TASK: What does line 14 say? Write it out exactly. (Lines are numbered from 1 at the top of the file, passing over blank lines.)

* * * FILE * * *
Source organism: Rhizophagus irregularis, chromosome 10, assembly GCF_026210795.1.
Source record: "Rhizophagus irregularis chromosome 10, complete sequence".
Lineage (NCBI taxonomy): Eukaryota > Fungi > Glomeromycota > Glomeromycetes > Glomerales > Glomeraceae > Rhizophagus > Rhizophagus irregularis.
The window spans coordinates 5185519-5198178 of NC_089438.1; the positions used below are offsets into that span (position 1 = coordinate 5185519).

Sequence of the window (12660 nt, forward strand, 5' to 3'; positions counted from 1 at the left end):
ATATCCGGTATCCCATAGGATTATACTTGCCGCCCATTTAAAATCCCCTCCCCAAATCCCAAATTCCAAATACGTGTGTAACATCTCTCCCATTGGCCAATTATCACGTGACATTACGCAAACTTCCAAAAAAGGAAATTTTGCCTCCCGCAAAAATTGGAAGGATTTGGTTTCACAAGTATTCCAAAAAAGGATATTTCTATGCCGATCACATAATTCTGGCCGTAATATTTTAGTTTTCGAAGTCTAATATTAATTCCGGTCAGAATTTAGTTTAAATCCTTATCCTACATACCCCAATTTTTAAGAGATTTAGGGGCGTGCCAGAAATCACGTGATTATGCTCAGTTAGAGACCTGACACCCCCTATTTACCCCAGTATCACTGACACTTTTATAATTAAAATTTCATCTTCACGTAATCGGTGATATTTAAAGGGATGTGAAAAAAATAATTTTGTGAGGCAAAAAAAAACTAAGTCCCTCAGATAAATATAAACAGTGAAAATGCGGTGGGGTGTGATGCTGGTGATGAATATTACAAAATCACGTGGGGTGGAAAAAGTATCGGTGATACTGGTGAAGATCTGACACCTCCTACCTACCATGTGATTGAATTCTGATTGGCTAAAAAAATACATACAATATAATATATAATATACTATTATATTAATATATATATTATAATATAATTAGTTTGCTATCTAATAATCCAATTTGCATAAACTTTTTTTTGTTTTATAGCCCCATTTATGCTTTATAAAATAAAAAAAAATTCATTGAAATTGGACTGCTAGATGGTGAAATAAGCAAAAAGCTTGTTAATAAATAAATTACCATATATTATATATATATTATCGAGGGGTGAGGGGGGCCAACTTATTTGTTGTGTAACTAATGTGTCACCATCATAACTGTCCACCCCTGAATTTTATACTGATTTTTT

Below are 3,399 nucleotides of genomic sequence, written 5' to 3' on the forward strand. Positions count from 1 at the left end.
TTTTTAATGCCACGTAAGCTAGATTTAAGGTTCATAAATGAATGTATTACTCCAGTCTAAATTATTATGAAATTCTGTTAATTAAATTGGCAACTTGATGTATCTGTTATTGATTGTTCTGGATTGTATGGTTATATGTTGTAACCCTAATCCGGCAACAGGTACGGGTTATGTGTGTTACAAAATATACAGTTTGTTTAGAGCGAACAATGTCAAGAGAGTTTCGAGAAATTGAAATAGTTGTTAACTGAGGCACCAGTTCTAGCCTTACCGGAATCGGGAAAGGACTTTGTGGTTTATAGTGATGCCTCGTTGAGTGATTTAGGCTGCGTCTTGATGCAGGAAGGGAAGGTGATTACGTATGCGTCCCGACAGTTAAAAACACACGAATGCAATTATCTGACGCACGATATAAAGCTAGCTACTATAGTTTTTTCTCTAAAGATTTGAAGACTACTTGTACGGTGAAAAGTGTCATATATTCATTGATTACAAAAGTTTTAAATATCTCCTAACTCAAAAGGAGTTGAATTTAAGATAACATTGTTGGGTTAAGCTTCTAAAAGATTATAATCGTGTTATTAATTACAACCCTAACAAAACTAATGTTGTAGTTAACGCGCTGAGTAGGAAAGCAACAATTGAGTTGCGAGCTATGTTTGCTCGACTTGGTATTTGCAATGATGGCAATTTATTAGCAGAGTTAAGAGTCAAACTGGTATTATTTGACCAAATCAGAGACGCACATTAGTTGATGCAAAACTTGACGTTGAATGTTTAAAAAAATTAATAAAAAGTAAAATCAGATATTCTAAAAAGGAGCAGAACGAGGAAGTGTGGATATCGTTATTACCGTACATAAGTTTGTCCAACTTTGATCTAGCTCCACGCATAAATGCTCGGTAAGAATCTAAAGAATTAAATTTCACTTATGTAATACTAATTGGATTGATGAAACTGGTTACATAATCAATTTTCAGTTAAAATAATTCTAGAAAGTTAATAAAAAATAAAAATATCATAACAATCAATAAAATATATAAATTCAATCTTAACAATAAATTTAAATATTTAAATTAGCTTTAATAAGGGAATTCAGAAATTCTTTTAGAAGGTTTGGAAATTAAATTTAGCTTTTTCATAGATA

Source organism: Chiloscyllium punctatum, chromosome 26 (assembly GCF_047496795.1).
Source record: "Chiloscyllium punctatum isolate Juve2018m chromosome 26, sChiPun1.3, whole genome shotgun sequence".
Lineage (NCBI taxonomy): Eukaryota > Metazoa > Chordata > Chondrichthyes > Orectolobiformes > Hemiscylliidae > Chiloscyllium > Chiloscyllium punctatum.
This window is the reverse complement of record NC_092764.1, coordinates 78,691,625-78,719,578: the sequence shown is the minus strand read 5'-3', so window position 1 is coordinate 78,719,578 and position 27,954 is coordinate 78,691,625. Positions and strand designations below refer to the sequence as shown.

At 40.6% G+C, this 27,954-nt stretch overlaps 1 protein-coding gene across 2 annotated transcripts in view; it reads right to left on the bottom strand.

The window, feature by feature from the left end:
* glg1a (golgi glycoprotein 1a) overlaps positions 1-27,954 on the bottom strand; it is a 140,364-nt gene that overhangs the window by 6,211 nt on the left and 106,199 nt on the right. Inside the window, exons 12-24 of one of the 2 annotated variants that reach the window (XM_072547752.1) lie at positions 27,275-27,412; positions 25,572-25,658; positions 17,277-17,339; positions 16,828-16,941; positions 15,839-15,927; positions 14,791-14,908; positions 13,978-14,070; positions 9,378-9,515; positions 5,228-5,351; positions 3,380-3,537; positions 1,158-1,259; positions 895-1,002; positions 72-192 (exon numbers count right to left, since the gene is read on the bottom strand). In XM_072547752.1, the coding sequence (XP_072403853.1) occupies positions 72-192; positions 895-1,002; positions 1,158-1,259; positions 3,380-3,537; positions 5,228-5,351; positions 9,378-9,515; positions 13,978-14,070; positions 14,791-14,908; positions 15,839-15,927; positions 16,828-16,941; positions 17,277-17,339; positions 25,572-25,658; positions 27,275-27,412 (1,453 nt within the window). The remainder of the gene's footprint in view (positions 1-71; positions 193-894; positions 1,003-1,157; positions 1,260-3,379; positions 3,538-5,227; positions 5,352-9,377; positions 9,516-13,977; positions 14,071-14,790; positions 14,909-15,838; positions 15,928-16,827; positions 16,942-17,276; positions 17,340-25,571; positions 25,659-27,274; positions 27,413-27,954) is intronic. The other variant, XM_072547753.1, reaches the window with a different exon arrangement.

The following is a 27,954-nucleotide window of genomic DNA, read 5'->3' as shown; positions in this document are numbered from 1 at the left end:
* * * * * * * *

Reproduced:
The window, feature by feature from the left end: